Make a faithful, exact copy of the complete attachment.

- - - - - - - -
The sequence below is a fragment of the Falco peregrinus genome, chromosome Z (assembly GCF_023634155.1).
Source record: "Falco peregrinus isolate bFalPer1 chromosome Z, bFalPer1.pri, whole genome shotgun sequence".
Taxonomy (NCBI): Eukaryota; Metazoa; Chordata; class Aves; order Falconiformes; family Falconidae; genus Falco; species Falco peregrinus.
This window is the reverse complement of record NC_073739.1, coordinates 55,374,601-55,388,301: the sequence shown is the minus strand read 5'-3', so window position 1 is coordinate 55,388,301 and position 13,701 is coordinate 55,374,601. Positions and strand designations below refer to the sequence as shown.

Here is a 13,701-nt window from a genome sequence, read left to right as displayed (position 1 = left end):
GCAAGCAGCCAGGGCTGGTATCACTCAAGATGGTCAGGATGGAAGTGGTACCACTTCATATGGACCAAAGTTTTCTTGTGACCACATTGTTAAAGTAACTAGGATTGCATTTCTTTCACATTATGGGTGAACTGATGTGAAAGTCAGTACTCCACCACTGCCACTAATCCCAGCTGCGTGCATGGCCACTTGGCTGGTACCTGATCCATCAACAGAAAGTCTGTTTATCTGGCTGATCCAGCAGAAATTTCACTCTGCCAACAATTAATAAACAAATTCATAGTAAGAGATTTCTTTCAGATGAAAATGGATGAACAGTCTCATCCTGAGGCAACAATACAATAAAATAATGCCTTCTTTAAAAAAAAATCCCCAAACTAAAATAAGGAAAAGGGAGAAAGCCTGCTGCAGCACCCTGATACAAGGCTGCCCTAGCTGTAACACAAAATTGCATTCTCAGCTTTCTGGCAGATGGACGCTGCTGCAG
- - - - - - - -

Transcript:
The sequence below is a fragment of the Falco peregrinus genome, chromosome Z (assembly GCF_023634155.1).
Source record: "Falco peregrinus isolate bFalPer1 chromosome Z, bFalPer1.pri, whole genome shotgun sequence".
Taxonomy (NCBI): Eukaryota; Metazoa; Chordata; class Aves; order Falconiformes; family Falconidae; genus Falco; species Falco peregrinus.
This window is the reverse complement of record NC_073739.1, coordinates 55,374,601-55,388,301: the sequence shown is the minus strand read 5'-3', so window position 1 is coordinate 55,388,301 and position 13,701 is coordinate 55,374,601. Positions and strand designations below refer to the sequence as shown.

Here is a 13,701-nt window from a genome sequence, read left to right as displayed (position 1 = left end):
GCAAGCAGCCAGGGCTGGTATCACTCAAGATGGTCAGGATGGAAGTGGTACCACTTCATATGGACCAAAGTTTTCTTGTGACCACATTGTTAAAGTAACTAGGATTGCATTTCTTTCACATTATGGGTGAACTGATGTGAAAGTCAGTACTCCACCACTGCCACTAATCCCAGCTGCGTGCATGGCCACTTGGCTGGTACCTGATCCATCAACAGAAAGTCTGTTTATCTGGCTGATCCAGCAGAAATTTCACTCTGCCAACAATTAATAAACAAATTCATAGTAAGAGATTTCTTTCAGATGAAAATGGATGAACAGTCTCATCCTGAGGCAACAATACAATAAAATAATGCCTTCTTTAAAAAAAAATCCCCAAACTAAAATAAGGAAAAGGGAGAAAGCCTGCTGCAGCACCCTGATACAAGGCTGCCCTAGCTGTAACACAAAATTGCATTCTCAGCTTTCTGGCAGATGGACGCTGCTGCAG